A new tablet-style computer from Apple Inc. might be the first major launch in a new class of slate-like multimedia devices that could leapfrog the laptop.
With a gleaming touch screen, it might be perfect for watching movies, reading books, listening to music or surfing the Web. It might come out next summer and it might cost $800.
Or it might not.
Despite a growing chorus of online tablet rumors, Apple has resolutely declined to acknowledge that any such device exists.
But that has not stopped the community of zealous Apple watchers from digging through patent applications, sharing countless images of what the device might look like, and sniffing down every last scrap of fourth-hand information. They’ve even assembled a list of possible names, variously dubbing it the iSlate, iGuide, iScreen and iPad.
“The tablet rumors have been going crazy in the last few months,” said Arnold Kim, senior editor of Mac Rumors, a blog that tracks Apple scuttlebutt. “It’s almost at iPhone levels.”
It seems that almost every day, a new blog post or media report offers an anonymous report, or educated guess, about what the tablet might look like, what it might do and when it will be available.
Last week, the Financial Times reported that Apple has rented space in a San Francisco convention center in late January, ostensibly to showcase a new product. According to the blog , the company has been advising software makers to get their applications ready for a large, mobile device with high resolution. Both reports cite anonymous sources, and Apple would not comment on rumors about the tablet.
The Cupertino, Calif., company’s ability to generate hurricanes of hype around invisible products stems from its record of delivering blockbusters. Apple scored major hits this decade with the iPod music player and the iPhone, both of which have become cultural touchstones and sold tens of millions of units along the way.
With the tablet, said Kim of Mac Rumors, gadget fans stubbornly expect to be dazzled again. “People hold out hope that Apple will surprise them and make a device they didn’t even know they wanted,” he said.
The tablet’s marquee feature is likely to be its screen. As popularly imagined, the device would look like a single color panel a little larger than Amazon.com Inc.'s Kindle e-reader. Because the user would be able to manipulate on-screen objects by touch, including a virtual keyboard, there would no longer be a need for a mouse or conventional keyboard.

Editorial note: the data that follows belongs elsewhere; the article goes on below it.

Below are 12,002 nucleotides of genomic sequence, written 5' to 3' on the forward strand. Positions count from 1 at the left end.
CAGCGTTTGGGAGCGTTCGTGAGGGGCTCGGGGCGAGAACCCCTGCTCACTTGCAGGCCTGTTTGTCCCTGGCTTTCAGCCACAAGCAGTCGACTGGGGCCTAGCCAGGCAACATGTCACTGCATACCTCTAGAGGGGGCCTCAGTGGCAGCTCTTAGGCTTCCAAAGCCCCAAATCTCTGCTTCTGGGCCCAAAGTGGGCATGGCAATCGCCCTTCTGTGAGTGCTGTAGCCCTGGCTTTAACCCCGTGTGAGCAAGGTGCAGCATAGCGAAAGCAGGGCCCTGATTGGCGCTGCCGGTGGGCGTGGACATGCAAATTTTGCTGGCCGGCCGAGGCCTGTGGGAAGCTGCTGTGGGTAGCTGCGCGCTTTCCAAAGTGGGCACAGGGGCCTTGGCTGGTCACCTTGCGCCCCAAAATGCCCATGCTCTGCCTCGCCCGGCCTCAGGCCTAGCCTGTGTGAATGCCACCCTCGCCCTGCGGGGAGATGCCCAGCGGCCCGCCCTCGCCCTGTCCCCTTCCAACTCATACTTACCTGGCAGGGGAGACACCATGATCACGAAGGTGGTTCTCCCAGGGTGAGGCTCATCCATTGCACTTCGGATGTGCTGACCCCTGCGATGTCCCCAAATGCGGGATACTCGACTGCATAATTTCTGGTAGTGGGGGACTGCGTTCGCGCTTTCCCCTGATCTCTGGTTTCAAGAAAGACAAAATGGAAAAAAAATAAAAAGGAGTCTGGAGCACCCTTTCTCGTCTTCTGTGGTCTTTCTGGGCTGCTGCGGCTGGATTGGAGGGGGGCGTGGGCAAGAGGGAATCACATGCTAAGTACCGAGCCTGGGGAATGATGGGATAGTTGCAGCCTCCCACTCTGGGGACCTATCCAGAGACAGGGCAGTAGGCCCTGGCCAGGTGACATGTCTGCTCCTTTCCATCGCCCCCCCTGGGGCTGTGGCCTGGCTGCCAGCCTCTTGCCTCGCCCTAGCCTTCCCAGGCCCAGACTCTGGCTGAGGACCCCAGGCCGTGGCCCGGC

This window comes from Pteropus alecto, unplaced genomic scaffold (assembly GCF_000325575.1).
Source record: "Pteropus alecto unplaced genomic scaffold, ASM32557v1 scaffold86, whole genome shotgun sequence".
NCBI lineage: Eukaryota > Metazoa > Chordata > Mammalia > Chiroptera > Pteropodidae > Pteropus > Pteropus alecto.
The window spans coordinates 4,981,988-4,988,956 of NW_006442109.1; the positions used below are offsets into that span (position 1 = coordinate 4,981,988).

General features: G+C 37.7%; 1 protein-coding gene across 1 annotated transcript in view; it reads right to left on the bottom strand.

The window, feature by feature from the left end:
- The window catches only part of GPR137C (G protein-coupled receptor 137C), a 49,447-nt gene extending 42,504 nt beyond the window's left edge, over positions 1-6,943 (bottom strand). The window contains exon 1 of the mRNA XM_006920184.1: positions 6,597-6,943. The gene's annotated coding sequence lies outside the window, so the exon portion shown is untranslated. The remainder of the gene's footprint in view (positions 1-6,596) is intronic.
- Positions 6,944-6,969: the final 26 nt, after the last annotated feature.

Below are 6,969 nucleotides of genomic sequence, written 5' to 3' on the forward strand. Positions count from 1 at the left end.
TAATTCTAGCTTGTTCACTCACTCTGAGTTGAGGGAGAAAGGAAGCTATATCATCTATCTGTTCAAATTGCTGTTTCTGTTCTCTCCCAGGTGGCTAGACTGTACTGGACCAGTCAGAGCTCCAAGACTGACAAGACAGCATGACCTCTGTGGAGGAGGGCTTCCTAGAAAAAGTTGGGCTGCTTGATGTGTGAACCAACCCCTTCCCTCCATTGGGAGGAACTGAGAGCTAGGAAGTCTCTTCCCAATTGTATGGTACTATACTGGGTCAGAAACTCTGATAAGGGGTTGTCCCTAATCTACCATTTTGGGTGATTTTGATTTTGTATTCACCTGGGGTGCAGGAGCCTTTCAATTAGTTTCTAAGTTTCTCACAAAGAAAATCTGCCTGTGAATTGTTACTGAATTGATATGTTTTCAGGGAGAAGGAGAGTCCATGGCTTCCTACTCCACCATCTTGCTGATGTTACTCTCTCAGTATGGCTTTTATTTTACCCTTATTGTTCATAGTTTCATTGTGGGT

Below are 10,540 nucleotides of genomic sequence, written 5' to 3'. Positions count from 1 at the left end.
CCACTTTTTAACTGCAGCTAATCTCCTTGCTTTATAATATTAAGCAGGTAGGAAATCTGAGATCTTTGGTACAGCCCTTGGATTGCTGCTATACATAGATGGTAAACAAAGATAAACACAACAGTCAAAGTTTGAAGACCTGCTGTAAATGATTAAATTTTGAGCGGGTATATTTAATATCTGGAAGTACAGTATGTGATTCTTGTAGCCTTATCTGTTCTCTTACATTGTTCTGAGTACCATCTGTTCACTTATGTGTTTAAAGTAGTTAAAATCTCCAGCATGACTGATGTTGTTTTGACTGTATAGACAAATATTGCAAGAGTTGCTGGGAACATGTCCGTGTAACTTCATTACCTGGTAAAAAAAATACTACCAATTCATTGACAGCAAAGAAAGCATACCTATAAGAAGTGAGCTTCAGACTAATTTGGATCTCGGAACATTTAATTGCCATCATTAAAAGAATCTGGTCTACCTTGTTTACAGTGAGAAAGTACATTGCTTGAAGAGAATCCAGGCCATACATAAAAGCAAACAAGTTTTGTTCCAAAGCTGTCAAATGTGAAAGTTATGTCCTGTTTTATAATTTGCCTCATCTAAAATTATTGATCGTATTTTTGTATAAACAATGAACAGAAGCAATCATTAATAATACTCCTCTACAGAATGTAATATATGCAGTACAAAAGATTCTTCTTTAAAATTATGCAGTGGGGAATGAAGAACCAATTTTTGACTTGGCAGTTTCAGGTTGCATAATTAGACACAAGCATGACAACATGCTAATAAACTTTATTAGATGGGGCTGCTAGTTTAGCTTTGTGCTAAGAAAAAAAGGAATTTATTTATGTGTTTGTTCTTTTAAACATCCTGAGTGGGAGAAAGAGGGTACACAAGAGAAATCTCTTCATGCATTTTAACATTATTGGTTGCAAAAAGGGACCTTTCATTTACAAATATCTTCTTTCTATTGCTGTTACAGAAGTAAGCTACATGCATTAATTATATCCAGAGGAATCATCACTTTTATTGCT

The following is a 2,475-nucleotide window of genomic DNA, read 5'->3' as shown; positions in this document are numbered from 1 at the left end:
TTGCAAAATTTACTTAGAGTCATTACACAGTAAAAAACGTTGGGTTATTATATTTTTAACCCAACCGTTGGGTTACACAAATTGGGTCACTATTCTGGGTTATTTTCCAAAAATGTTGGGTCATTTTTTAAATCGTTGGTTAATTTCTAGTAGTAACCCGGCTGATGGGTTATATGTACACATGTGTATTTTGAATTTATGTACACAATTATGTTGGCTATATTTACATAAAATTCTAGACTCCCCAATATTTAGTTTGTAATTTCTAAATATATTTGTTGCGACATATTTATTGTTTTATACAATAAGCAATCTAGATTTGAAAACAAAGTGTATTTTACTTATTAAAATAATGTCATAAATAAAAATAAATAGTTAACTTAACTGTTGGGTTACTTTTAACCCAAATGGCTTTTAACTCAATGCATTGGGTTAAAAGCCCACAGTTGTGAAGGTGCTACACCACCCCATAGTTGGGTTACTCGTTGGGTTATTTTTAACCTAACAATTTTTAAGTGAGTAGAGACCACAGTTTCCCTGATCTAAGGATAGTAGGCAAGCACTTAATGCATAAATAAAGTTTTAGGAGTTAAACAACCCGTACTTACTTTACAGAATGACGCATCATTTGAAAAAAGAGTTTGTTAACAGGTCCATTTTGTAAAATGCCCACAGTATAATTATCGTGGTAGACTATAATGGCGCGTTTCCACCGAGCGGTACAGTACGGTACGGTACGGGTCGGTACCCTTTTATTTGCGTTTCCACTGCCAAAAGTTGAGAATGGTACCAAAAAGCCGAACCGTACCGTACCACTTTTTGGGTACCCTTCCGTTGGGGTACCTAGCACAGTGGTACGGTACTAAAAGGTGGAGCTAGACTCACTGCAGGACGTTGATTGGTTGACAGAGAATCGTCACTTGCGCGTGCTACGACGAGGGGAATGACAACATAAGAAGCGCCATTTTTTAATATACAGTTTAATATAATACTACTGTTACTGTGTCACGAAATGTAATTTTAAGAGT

The device would almost certainly be capable of playing music and movies, analysts believe, and be compatible with Apple’s online marketplaces such as iTunes and the App Store.
But it’s the tablet’s potential to affect the ailing print world that has the rumor mills churning fastest. With a screen about the size of a printed page, the tablet could function as an electronic reader, suited for the emerging generation of digital books, magazines and news publications.
Perhaps anticipating consumer interest in tablets, prominent publishers such as Conde Nast (Wired) and Time Inc. (Sports Illustrated) have already released concept videos of what their magazines might look in a digital, touch-friendly version.
Web sleuths have found another cache of tablet clues by diving into the U.S. Patent Office’s online database. One recent patent application, uncovered by the blog AppleInsider, shows plans for a touch screen keyboard that would allow the users to “feel” the keys as they typed -- possibly by popping small bumps or bars out of the screen itself.
After a flurry of rumors last week, Apple stock shot up nearly $7 to an all-time high -- and has climbed even further since. On Wednesday, Apple shares rose $2.54, or 1.2%, to $211.64. The company is coming off its most profitable quarter ever, and its stock market value is more than $190 billion, higher than titans such as General Electric Co. ($163 billion) and Chevron Corp. ($156 billion).
But anyone who expects the tablet to be a runaway success like the iPhone -- which has sold more than 30 million units since it debuted in 2007 -- should switch to decaf, said Stephen Baker, a technology analyst at NPD Group.
“It’s a brand-new kind of product,” Baker said, rather than an improvement on an existing one.
In that sense, a tablet might be received more like the iPod, released in 2001 before most consumers owned a digital music player. Unlike the iPhone, the iPod took a few years to catch on.
“People right now are expecting way too much from this,” Baker said. “It takes a long time to create a category.”